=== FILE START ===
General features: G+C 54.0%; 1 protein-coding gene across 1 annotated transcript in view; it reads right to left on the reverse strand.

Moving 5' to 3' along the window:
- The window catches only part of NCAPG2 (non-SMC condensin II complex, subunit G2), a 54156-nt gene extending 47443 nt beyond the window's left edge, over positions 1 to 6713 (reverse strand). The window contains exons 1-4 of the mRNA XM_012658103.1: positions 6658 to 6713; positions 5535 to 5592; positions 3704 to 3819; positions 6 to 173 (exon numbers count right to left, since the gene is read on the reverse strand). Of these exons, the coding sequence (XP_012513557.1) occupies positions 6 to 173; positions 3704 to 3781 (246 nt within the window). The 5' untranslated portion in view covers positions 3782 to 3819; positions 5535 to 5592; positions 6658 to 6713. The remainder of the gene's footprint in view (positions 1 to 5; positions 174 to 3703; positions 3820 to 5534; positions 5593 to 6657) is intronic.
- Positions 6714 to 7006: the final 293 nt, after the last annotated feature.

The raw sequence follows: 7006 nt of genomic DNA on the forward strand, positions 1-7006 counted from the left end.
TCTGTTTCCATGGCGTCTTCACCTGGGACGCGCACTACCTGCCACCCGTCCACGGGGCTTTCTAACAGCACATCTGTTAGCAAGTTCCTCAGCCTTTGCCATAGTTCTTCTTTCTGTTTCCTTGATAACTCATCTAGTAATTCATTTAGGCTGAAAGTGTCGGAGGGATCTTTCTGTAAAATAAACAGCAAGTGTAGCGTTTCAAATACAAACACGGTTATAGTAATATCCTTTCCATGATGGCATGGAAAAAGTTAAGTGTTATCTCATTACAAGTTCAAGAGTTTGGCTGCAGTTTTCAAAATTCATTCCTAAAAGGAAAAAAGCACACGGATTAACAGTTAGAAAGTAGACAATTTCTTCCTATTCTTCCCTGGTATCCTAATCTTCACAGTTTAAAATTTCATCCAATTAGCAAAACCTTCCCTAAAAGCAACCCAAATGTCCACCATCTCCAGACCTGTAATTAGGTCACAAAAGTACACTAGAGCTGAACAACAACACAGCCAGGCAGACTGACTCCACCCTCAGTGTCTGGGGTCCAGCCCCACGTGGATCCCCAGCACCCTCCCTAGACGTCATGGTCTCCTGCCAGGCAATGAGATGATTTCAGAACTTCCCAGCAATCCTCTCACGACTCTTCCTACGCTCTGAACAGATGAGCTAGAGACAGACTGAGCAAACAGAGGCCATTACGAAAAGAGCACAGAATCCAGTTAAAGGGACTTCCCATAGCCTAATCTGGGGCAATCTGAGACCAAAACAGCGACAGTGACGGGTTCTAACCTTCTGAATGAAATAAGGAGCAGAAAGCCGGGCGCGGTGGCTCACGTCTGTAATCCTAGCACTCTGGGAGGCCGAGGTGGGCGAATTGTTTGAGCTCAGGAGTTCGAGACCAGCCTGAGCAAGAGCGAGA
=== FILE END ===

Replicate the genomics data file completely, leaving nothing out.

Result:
General features: G+C 54.0%; 1 protein-coding gene across 1 annotated transcript in view; it reads right to left on the reverse strand.

Moving 5' to 3' along the window:
- The window catches only part of NCAPG2 (non-SMC condensin II complex, subunit G2), a 54156-nt gene extending 47443 nt beyond the window's left edge, over positions 1 to 6713 (reverse strand). The window contains exons 1-4 of the mRNA XM_012658103.1: positions 6658 to 6713; positions 5535 to 5592; positions 3704 to 3819; positions 6 to 173 (exon numbers count right to left, since the gene is read on the reverse strand). Of these exons, the coding sequence (XP_012513557.1) occupies positions 6 to 173; positions 3704 to 3781 (246 nt within the window). The 5' untranslated portion in view covers positions 3782 to 3819; positions 5535 to 5592; positions 6658 to 6713. The remainder of the gene's footprint in view (positions 1 to 5; positions 174 to 3703; positions 3820 to 5534; positions 5593 to 6657) is intronic.
- Positions 6714 to 7006: the final 293 nt, after the last annotated feature.

The raw sequence follows: 7006 nt of genomic DNA on the forward strand, positions 1-7006 counted from the left end.
TCTGTTTCCATGGCGTCTTCACCTGGGACGCGCACTACCTGCCACCCGTCCACGGGGCTTTCTAACAGCACATCTGTTAGCAAGTTCCTCAGCCTTTGCCATAGTTCTTCTTTCTGTTTCCTTGATAACTCATCTAGTAATTCATTTAGGCTGAAAGTGTCGGAGGGATCTTTCTGTAAAATAAACAGCAAGTGTAGCGTTTCAAATACAAACACGGTTATAGTAATATCCTTTCCATGATGGCATGGAAAAAGTTAAGTGTTATCTCATTACAAGTTCAAGAGTTTGGCTGCAGTTTTCAAAATTCATTCCTAAAAGGAAAAAAGCACACGGATTAACAGTTAGAAAGTAGACAATTTCTTCCTATTCTTCCCTGGTATCCTAATCTTCACAGTTTAAAATTTCATCCAATTAGCAAAACCTTCCCTAAAAGCAACCCAAATGTCCACCATCTCCAGACCTGTAATTAGGTCACAAAAGTACACTAGAGCTGAACAACAACACAGCCAGGCAGACTGACTCCACCCTCAGTGTCTGGGGTCCAGCCCCACGTGGATCCCCAGCACCCTCCCTAGACGTCATGGTCTCCTGCCAGGCAATGAGATGATTTCAGAACTTCCCAGCAATCCTCTCACGACTCTTCCTACGCTCTGAACAGATGAGCTAGAGACAGACTGAGCAAACAGAGGCCATTACGAAAAGAGCACAGAATCCAGTTAAAGGGACTTCCCATAGCCTAATCTGGGGCAATCTGAGACCAAAACAGCGACAGTGACGGGTTCTAACCTTCTGAATGAAATAAGGAGCAGAAAGCCGGGCGCGGTGGCTCACGTCTGTAATCCTAGCACTCTGGGAGGCCGAGGTGGGCGAATTGTTTGAGCTCAGGAGTTCGAGACCAGCCTGAGCAAGAGCGAGA